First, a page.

FAQs - Victorian Legal Services Board + Commissioner

Frequently asked questions

The Legal Services Board and Commissioner is the regulator of the legal profession in Victoria. The Board and Commissioner do not provide legal advice or offer professional services to lawyers or the public.

Below you can find some frequently asked questions about the Board and Commissioner.

General FAQs

What is the relationship between the Victorian Legal Services Board and Commissioner, the Law Institute, and the Victorian Bar?
The Victorian Legal Services Board and Commissioner are independent public authorities that regulate legal services in Victoria. The Board and Commissioner operate under the Legal Profession Uniform Law Application Act 2014 (Vic) (the Application Act).  The Board and Commissioner have delegated some aspects of their functions to the professional associations: the Law Institute of Victoria Ltd. (the LIV) and the Victorian Bar Inc. (the Bar). Delegated functions are carried out in accordance with applicable Board and Commissioner policies and a list of all delegations is available from the Delegations page of this website.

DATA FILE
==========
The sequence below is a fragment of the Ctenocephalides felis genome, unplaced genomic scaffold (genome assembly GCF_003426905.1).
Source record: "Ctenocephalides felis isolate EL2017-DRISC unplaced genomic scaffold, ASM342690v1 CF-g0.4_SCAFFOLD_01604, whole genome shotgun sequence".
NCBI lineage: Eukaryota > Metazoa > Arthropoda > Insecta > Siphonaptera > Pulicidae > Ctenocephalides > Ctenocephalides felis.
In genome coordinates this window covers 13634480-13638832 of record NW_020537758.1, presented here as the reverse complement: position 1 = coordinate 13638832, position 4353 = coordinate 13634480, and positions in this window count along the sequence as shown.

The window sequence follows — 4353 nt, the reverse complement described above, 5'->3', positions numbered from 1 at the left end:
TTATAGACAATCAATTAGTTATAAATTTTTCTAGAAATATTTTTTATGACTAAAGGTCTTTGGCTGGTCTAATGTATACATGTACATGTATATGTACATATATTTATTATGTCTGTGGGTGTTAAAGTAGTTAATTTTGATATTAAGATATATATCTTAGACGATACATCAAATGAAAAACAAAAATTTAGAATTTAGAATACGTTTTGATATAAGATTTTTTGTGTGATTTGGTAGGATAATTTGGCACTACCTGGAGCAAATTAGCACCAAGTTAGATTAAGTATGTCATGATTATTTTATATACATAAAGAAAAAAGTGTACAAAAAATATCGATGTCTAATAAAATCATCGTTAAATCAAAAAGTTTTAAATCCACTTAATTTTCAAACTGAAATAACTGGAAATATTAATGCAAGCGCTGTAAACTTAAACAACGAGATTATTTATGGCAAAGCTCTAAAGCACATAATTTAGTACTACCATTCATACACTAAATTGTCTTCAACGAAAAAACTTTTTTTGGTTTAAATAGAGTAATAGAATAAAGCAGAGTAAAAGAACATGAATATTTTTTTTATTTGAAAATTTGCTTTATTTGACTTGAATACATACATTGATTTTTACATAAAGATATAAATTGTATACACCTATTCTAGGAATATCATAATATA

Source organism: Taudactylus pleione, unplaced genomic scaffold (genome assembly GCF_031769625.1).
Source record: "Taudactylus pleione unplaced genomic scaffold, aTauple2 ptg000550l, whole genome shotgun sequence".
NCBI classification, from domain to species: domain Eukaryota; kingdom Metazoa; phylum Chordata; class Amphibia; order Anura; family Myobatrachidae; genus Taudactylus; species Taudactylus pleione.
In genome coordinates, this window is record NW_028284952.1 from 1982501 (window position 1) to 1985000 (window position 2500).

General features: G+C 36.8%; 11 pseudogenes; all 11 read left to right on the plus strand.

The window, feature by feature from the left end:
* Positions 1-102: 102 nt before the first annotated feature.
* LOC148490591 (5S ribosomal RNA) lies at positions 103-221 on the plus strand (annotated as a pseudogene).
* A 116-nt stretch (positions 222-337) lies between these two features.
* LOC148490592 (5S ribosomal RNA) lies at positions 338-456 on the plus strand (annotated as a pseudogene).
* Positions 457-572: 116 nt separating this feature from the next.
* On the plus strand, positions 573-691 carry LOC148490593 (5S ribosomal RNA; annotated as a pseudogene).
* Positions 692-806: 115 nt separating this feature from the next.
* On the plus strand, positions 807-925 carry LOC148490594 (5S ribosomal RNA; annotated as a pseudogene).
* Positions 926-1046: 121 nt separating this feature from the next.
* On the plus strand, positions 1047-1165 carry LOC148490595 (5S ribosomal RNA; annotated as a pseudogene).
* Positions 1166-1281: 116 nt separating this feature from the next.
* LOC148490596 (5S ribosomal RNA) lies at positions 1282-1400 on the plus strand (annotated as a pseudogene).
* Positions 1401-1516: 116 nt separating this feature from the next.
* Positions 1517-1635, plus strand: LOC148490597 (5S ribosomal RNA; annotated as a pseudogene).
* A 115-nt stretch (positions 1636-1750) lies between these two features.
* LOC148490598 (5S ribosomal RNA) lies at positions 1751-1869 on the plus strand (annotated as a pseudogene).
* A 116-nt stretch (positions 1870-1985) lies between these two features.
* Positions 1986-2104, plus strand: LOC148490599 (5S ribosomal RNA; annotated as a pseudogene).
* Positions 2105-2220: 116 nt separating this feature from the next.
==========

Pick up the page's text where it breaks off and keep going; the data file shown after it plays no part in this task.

For further information, see the About us page.

Can Board and Commissioner staff give me legal advice ?
No, Board and Commissioner staff cannot give legal advice to members of the public. See further information on the Contact Us page.

Legal Profession FAQs

How do I get a certificate of good standing?
This certificate is generally required by lawyers as evidence they appear on the Supreme Court Victoria roll of persons admitted to the legal profession in Victoria. Please contact the Supreme Court of Victoria.

How do I get a letter of fitness?
Please contact the Law Institute of Victoria for solicitors, or the Victorian Bar for barristers.

Who can witness a statutory declaration?
The Evidence Act 1958 specifies who may witness a statutory declaration in Victoria. These persons include both Australian lawyers and Australian legal practitioners. Under the Application Act, an Australian lawyer is a person who is admitted to the legal profession under that Act (or a corresponding law interstate) but such a person does not have to hold a practising certificate. An Australian legal practitioner is a person who does hold a current Australian practising certificate.

Who can receive an affidavit?
Section 123C (g) of the Evidence Act 1958 states that only an Australian legal practitioner (within the meaning of the Application Act) can receive an affidavit in Victoria. An Australian legal practitioner is a person who holds a current Australian practising certificate.

Can I practise in Victoria on an interstate practising certificate?
An interstate legal practitioner is entitled to engage in legal practice in Victoria to substantially the same extent they are entitled to do so in their home jurisdiction. See further information for Interstate qualified lawyers.